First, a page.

It's possible to entirely bin your Android 4.0 lock screen, making the phone instantly turn itself on when you press the power button. It's a security nightmare, but if your phone lives entirely on your desk and you demand instant access without any unlocking, head to Security > Screen lock and select none. Then be very careful.
10. Folders in the dock
Android's new official love of folder formation makes it dead easy to combine app shortcuts and make folders, simply by dragging one icon on top of another. You can make these groups of apps even easier to access by dragging a folder onto the ICS floating dock, meaning you can squeeze stacks more content on to each creaking Home screen.
11. Take photos while recording video
The Android 4.0 camera app that arrived with the Galaxy Nexus has one cool little extra feature - the ability to fire off still photos while recording video clips. Simply tapping the screen takes a shot at full resolution, which is saved to the phone's gallery while the video's still happily recording away.
12. Bin animations and transitions
Hidden within the Developer Options section of the Ice Cream Sandwich software are quite a few nerdy ways to adapt your phone. Most won't be of any use to those who are just using their phone as a phone, but if you want it to feel faster, or at least look a little different, the scrolling, zooming effects on windows and menus can be edited in many ways.
13. Take a grab of your phone
Screen grabbing of your phone's display is finally in Android. On the Galaxy Nexus, it's activated through holding the power button and volume down switch. On HTC's new models it's done by holding the power button and pressing Home. Other phones had different techniques for doing this before Ice Cream Sandwich, but it's good to see this now becoming part of the standard Android feature set in Android 4.0.
14. Long-press dotted words
When typing on the Android 4.0 keyboard, you may see some suggested words appear with the "..." icon beneath. Doing a long-press on this one will pop up a much bigger window of suggested words, letting you bail out on some of that tedious typing a little quicker.
15. Add additional faces
The ICS face unlock feature, as found in the Galaxy Nexus, lets you unlock it by scanning your face with the front camera. Which is great, but what if you haven't shaved for a month? The software can actually store multiple images of your face, so you can do left parting, right parting, shaved, unshaved - or even add a trusted a friend to the visually verified user list.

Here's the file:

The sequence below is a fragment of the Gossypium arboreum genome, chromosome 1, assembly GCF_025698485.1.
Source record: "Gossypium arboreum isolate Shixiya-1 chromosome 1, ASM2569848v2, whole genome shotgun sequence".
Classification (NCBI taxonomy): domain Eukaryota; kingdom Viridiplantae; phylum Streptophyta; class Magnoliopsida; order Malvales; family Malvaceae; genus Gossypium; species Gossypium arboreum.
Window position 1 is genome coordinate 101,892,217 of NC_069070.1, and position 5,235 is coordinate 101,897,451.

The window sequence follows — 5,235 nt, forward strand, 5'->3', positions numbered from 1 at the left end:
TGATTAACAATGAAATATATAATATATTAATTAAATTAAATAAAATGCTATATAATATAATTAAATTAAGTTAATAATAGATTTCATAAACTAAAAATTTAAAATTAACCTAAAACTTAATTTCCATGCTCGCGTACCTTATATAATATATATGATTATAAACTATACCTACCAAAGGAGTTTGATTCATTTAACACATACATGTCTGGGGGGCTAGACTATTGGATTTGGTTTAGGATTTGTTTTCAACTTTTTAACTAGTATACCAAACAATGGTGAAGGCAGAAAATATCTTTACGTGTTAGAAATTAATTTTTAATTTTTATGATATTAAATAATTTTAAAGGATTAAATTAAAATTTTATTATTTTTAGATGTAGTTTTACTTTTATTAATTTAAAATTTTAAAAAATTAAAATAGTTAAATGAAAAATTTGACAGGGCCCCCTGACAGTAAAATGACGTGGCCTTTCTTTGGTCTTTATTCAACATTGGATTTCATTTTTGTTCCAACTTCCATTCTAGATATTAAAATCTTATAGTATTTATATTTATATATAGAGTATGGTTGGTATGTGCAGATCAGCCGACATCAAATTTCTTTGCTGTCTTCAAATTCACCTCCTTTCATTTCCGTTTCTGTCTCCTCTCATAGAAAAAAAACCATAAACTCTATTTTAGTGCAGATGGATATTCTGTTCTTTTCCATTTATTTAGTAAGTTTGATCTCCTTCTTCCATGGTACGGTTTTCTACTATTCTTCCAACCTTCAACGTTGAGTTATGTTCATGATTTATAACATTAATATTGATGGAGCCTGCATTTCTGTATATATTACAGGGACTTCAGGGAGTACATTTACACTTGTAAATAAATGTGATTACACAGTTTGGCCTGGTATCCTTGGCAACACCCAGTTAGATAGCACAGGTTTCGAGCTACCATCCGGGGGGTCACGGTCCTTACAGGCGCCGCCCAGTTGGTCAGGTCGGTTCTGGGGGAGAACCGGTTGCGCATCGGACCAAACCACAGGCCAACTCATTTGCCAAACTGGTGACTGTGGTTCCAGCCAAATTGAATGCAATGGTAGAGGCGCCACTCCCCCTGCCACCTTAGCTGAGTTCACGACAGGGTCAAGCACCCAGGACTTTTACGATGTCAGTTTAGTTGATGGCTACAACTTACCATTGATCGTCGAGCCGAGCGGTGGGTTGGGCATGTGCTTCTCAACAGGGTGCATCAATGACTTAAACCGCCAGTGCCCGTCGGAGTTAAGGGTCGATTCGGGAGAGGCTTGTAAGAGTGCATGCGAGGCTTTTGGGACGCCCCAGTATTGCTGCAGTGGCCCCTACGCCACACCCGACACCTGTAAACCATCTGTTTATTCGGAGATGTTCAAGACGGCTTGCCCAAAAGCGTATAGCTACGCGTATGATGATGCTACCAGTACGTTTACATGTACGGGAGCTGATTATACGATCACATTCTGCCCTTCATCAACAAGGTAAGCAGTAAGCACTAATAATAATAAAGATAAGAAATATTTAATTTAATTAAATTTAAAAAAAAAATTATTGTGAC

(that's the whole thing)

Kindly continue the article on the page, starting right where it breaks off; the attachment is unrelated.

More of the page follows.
16. Experiment with GPU settings
Another hidden little gem found within the Development options tab is the hardware acceleration 'Force On' toggle. This makes ICS attempt to boost the performance of any apps that don't already use the feature. It may also break them in the process, though, so it's something of a trial and error fiddling exercise to do on a very rainy day.
17. Type like an adult
Make a stand for grammatical standards in this day and age by long-pressing on the stock Android 4.0 keyboard's full stop button. This brings up such doomed punctuation as commas and speech marks, plus even a semicolon for the extra brave mobile typist.
18. Nick wallpapers off the internet
Found a lovely photograph of some stars, a pretty computer generated planet or even the mighty Professor Brian Cox himself? Long-pressing on any image in the web browsers lets you instantly set it as your wallpaper, without the hassle of saving it, finding it, and setting it the long way.
19. Limit background process
If you fancy an even more serious bit of fiddling, the same ICS developer area contains the option to "limit background process" demands by the OS. You can use this to stop your phone or tablet storing so many apps in memory. Whether this has any effect of the actual battery life of us users is up for debate, but again, it's something to play with and see if it suits your phone use patterns.
20. Quickly access Notifications
Here's a simple yet huge change Google's made in Android 4.0 - the Notifications pane can be accessed from the lock screen. Press power, touch the Notifications area, then scroll down to read your latest messages. Obviously it's a bit of a security risk and lets anyone access your messages, so best be careful.